Safe Routes Successes - Enforcement

In summer 2006, the Bicycle Pedestrian Advisory Board of Missoula, Mont., engaged school and community organizations in the creation of a city-wide Safe Routes to School (SRTS) steering group.

Shaw Elementary School is a neighborhood K-5th Title 1 school with 597 students. Approximately 75 to 80 percent of the students live near enough to walk to school, but they face several barriers.

The Mid-America Regional Council (MARC), a regional planning organization for Greater Kansas City, is training people to become “Safety Ambassadors".

New Hope obtained a $31,200 SRTS grant in 2007 from the Minnesota Department of Transportation to help slow down vehicle traffic around its Sunny Hollow Elementary School and also to develop an education program for students.

Working together, township officials, county police, parents and school staff applied for and received $456,000 in Safe Routes to School (SRTS) funding from the Michigan Department of Transportation (MDOT) to create a SRTS program.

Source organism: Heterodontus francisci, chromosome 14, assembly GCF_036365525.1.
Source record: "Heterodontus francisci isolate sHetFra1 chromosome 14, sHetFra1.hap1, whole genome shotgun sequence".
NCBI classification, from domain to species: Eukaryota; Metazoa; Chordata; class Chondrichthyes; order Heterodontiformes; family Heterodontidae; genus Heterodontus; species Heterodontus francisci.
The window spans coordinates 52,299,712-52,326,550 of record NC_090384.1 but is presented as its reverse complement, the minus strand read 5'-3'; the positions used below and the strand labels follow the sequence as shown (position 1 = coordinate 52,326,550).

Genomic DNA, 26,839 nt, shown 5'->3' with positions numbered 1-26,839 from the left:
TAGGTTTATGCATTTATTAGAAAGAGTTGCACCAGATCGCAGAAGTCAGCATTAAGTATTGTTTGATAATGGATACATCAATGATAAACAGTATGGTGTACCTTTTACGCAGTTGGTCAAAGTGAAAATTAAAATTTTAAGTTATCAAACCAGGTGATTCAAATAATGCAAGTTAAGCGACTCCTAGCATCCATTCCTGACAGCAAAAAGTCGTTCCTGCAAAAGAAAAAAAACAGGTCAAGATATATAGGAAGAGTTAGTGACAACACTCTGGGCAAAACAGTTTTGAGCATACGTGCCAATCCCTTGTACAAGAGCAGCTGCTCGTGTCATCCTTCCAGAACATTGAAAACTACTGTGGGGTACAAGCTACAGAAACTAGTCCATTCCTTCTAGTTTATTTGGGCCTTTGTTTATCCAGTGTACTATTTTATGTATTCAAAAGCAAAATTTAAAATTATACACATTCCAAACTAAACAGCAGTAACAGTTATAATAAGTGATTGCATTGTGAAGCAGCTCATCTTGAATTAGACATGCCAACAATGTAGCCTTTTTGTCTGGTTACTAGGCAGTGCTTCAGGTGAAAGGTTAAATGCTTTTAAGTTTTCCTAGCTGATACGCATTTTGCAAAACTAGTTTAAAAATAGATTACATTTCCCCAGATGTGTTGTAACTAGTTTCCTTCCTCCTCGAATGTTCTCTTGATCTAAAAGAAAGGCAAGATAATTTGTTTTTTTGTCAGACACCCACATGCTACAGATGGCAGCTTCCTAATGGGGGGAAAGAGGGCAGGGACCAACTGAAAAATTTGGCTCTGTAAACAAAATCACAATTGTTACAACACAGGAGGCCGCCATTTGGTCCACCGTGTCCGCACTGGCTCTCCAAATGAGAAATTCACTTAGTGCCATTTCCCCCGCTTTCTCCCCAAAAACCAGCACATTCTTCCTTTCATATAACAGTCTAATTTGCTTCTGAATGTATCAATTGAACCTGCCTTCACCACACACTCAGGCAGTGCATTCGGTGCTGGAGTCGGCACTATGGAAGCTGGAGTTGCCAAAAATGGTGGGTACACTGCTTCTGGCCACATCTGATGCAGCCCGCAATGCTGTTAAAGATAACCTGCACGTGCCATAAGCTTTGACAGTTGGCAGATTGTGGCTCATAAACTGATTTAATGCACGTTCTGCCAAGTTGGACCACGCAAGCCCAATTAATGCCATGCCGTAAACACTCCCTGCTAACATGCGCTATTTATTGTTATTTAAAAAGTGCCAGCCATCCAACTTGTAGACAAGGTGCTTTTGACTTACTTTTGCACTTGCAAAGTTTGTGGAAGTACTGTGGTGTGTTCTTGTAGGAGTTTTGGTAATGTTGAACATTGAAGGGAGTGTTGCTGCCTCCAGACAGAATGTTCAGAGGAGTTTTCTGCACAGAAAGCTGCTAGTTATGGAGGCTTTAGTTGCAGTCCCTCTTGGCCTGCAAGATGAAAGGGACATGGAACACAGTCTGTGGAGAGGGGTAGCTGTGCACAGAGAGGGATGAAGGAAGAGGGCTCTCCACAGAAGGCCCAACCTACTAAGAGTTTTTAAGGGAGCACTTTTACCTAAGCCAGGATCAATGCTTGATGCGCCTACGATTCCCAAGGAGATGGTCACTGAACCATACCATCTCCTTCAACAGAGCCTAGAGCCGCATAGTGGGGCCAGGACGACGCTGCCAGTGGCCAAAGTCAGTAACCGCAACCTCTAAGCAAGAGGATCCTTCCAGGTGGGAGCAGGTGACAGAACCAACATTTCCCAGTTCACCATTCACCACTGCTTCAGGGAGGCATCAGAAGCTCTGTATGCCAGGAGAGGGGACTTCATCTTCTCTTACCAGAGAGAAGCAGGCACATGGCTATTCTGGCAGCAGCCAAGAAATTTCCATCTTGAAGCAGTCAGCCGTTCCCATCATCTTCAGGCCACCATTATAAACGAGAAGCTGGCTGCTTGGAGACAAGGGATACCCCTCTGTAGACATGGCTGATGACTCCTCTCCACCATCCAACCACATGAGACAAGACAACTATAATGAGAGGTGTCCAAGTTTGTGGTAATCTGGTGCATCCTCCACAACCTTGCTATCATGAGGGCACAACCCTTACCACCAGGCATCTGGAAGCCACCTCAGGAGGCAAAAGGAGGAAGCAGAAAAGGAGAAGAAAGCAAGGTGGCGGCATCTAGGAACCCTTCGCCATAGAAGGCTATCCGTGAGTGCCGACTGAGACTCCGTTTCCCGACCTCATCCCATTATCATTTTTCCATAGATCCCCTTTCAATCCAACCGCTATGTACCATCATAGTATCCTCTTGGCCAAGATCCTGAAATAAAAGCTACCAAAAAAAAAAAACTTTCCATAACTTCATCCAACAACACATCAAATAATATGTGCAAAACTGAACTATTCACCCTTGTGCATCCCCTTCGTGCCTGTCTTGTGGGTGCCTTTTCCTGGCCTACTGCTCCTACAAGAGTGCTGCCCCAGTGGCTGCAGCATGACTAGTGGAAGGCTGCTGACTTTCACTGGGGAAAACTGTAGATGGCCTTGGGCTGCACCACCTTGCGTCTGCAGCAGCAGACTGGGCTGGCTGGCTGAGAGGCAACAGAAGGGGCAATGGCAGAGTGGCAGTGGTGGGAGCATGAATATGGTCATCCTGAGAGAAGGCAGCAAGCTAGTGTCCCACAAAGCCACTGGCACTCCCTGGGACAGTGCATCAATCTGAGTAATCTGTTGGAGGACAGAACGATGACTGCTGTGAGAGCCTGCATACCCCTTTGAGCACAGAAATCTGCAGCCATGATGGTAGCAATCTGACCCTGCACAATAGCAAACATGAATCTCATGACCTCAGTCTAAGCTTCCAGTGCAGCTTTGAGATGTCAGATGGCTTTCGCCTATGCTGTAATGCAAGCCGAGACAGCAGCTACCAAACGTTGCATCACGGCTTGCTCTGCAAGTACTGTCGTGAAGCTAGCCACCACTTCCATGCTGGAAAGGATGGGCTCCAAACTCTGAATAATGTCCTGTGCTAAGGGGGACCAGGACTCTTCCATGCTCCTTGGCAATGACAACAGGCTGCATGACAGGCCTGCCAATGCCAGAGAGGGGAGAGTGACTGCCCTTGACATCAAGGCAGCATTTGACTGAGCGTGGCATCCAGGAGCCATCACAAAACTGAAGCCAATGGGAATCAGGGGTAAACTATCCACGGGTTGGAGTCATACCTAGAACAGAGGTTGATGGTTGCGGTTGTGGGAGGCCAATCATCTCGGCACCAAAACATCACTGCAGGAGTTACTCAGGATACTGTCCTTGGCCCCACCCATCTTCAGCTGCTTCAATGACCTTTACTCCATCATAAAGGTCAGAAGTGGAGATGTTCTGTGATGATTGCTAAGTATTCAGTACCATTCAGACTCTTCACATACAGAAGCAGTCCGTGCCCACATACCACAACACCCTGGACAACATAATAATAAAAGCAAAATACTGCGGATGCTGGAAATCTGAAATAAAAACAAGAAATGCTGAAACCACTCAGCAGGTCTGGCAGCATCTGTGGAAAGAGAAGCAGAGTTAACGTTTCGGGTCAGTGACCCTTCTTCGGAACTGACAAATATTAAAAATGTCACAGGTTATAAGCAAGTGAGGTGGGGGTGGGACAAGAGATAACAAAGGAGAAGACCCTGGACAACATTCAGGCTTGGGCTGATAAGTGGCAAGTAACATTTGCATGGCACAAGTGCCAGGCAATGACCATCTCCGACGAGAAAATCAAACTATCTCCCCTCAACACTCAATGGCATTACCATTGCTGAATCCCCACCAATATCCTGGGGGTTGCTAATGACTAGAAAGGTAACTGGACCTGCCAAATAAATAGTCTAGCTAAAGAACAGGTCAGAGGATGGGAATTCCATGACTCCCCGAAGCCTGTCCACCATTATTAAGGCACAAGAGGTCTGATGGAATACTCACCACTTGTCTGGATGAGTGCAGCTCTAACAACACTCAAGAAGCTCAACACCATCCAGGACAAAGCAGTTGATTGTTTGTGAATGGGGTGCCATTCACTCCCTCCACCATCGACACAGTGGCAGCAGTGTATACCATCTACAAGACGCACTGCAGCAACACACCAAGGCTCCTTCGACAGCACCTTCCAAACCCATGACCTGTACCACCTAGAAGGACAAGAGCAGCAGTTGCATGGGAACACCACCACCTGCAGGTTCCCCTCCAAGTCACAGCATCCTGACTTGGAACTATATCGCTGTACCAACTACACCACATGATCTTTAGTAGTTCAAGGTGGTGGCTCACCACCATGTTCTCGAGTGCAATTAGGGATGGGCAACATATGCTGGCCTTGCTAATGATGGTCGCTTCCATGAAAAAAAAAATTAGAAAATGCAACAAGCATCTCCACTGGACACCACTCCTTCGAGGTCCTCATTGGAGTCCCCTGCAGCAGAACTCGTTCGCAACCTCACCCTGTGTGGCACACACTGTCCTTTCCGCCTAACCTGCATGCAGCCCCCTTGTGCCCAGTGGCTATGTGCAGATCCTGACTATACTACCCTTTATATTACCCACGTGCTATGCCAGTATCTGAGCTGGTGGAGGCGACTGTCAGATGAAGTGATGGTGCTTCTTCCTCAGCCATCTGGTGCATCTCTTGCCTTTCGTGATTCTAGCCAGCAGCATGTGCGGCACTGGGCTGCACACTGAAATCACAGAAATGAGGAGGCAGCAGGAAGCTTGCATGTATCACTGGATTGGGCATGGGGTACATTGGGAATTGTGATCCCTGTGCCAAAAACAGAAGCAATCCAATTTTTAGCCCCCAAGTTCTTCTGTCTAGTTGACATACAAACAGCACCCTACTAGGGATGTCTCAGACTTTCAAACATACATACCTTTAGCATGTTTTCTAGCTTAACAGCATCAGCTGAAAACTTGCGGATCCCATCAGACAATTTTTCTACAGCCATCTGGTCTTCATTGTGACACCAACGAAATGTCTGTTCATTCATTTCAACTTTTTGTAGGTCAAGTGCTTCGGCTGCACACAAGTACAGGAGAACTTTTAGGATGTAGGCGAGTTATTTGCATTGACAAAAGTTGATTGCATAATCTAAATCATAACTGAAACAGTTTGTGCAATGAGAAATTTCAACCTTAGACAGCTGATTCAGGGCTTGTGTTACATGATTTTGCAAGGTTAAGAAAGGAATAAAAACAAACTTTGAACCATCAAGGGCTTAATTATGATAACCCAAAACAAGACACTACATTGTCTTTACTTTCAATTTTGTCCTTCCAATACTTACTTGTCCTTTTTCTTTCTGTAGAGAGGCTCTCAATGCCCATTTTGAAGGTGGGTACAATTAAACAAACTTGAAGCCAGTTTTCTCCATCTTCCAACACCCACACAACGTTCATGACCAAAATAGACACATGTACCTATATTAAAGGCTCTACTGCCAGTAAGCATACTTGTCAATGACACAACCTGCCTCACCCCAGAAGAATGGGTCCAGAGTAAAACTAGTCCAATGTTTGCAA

The City of Holladay, Utah, decided to incorporate a Safe Sidewalks program into its city plans in 2003.

Faced with increasing pedestrian injuries and deaths, Pitt County formed the Walk this Way Pedestrian Safety Task Force, whose members share a common goal: to make the community safer for pedestrians.

It took coordination and cooperation among Hillside Elementary School, the Schenectady County Traffic Safety Program and Cornell Cooperative Extension, Schenectady County to organize a successful pedestrian safety program.

Since 2006, the number of walking school buses at Green Street School in Brattleboro, Vermont, has more than tripled, thanks to parents’ steady support of Safe Routes to School.